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WHAT DOES THE LAW SAY? There are two main types of lithium batteries – Primary Lithium (UN3090) and Lithium–Ion (UN 3480). The risk of fi re created by both of these battery types has long been recognised by the authorities with both classifi ed as Class 9 hazardous materials in Title 49 of the Code of Federal Regulations, the Hazardous Materials Regulations and the International Civil Aviation Organization (ICAO) Technical Instructions. A fi re at Los Angeles Airport in 1999 involving 120,000 lithium

primary cells resulted in the issue of fi ve separate fi re and safety recommendations by the National Transportation Safety Board which conducted an investigation, to the Research & Special Programs Administration and FAA, alongside the issue of FAA Dangerous Goods Advisory Bulletin (DAGB) 00-02 on this subject. With subsequent studies demonstrating that primary lithium cell

fi res cannot be adequately suppressed by halon, primary lithium batteries were banned on passenger aircraft by the FAA in 2005 and by the International Civil Aviation Organization (ICAO) from the start of 2015. Meanwhile FAA Safety Alert for Operators (SAFO) 16001: Risks

of Fire or Explosion when Transporting Lithium Ion or Lithium Metal Batteries as Cargo on Passenger and Cargo Aircraft, supports recommendations that before operators engage in the transport of lithium ion or lithium metal batteries in cargo aircraft they should be aware that both ICAO and major airframe manufactures (Boeing and Airbus) have recommended that operators perform risk assessments to establish whether and how they can manage the risks associated with the transportation of these items. These recommendations only go so far, but regulations are becoming much more stringent. February 22nd 2016 saw the ICAO pass a prohibition on the carrying of UN3480 lithium ion batteries as cargo on passenger aircraft, which came into eff ect on 1st April 2016.

As well as detailing this requirement, ICAO ‘Technical Instructions

for the Safe Transport of Dangerous Goods by Air’ 2015/16 (Document 9284) also stipulates that lithium ion cells and batteries must be off ered for transport as a state of charge (SoC) of no more than 30% of their rated design capacity, with details relating to what constitutes acceptable packaging and labelling. While the carrying of primary lithium and lithium ion batteries

may be subject to increased restriction, however, no such limits have been placed on the transport of these products within the main aircraft cabin. Even so, airlines themselves have recognised a need to tackle this issue.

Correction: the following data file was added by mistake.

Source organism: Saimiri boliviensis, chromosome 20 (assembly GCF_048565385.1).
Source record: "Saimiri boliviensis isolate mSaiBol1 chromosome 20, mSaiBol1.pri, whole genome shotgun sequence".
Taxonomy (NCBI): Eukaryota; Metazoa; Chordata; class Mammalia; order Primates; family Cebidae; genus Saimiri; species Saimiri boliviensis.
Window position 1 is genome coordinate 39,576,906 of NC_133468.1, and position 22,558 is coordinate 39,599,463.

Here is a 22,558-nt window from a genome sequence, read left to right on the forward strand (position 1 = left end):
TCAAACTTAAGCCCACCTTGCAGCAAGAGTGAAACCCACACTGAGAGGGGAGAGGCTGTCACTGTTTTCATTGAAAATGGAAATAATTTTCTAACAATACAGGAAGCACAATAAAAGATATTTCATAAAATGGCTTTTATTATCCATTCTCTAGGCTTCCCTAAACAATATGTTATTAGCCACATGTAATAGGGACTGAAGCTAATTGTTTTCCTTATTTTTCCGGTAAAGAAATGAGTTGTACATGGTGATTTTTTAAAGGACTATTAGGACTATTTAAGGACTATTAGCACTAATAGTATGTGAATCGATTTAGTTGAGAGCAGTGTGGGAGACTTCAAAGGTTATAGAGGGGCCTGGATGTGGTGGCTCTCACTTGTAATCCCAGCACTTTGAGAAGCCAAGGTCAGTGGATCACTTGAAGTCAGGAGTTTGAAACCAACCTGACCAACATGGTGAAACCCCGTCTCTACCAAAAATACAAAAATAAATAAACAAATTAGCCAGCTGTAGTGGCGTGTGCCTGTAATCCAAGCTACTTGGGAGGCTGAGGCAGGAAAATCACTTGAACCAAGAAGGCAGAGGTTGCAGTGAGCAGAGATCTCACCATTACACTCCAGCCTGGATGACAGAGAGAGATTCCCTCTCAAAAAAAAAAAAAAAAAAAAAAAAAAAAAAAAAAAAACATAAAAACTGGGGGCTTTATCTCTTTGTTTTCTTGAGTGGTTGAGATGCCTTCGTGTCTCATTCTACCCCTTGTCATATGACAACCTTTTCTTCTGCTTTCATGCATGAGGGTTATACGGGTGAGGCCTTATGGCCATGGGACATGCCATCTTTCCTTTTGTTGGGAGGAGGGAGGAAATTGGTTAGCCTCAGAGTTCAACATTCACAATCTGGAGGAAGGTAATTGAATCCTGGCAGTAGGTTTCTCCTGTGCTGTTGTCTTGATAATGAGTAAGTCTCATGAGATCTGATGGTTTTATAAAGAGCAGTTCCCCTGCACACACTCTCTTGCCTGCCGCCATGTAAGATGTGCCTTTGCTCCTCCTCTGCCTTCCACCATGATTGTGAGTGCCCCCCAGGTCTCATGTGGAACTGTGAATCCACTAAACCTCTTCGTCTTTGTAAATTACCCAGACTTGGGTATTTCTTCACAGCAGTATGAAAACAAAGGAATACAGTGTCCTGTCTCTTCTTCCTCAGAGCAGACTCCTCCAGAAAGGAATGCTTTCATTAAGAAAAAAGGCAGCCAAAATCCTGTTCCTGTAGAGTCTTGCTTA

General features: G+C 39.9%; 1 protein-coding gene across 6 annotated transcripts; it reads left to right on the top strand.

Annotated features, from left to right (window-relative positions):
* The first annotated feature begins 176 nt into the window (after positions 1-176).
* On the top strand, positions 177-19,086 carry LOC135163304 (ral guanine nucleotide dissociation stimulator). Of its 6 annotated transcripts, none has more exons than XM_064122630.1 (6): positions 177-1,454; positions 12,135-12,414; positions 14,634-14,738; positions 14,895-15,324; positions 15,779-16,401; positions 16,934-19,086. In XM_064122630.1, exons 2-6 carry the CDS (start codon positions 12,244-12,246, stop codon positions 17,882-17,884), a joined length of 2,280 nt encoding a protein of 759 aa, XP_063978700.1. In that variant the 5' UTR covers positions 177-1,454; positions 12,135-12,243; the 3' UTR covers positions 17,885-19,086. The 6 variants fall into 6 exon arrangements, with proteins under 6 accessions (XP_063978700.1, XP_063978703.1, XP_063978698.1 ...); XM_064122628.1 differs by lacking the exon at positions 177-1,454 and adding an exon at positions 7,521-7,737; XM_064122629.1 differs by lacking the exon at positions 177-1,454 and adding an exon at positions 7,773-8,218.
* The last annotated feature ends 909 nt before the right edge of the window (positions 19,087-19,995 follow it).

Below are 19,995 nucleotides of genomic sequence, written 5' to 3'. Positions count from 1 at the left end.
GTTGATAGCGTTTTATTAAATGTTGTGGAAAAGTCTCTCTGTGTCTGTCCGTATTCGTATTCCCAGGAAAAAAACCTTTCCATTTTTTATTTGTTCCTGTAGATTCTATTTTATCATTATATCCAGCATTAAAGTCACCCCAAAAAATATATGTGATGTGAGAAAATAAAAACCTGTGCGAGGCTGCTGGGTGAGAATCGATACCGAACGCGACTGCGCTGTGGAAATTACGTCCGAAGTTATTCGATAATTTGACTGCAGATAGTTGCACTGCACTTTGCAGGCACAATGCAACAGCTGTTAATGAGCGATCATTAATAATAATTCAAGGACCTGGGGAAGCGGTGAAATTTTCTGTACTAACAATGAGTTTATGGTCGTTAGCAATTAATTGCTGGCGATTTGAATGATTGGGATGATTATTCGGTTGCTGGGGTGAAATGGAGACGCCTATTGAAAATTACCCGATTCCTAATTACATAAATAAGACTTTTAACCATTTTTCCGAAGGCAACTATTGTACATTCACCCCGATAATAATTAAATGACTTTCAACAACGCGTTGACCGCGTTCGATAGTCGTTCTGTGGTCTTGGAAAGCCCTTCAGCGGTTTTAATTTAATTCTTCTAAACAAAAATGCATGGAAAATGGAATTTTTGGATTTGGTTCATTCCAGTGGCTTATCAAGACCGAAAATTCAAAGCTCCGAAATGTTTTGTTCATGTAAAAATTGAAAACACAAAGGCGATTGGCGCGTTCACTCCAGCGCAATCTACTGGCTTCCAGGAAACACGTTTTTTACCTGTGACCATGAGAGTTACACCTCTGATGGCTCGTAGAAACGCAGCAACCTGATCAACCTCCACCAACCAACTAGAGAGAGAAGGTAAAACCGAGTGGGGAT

THE SOLUTION Recognising the problems associated with overheating batteries

Thomas Schwarz and Peter Ermtraud are from Morgan Advanced Materials, Thermal Products division


Further information is available on request from Peter Ermtraud ( or Thomas Schwarz (

Further information on Morgan technologies can be found at www.morganfi

May / June 2016 / AF / 13

and the need to minimise fi re risk and provide insulation to contain heat spread, Morgan set out to harness the capabilities of its extensive range of state-of-the-art insulation technologies to develop a solution. Morgan’s expertise in the area of high-performance insulation to

prevent the spread of thermal energy is globally renowned, not least in the supply of materials used to encapsulate fl ight data recorder FDR and cockpit voice recorder (CVR)products, and perhaps even more so in the Oil & Gas sector where its FireMaster® Marine Plus Blanket used to surround the living quarters in off shore extraction facilities, protecting the structure to allow suffi cient time for those working on the rig to escape in case of a fi re outbreak. Various confi gurations and combinations of Morgan’s material

range were examined and considered to contain heat and fi re, minimise further fi re risk and counter the issue of heat transfer. The ideal bag solution uses at its core the same product–

FireMaster Marine Plus blanket, which is typically used to protect FRP composite, steel and aluminium structures for extended periods.

The outer layer comprises a silicone-coated glass cloth and hook- and-loop tape fastener to secure the bag once the contents had been placed inside. The materials have been chosen to maintain their integrity even when they come into contact with water, which can be added immediately to help cool down the overheated battery.

The dimensions of the bags are 500mm x 500mm and are bound with a high-temperature yarn which is typically used in heat protection clothing and welding equipment. The bags have been extensively tested together with Germanwings, which is part of the Lufthansa group.

Thomas Schwarz and Peter Ermtraud are from Morgan Advanced Materials, Thermal Products division

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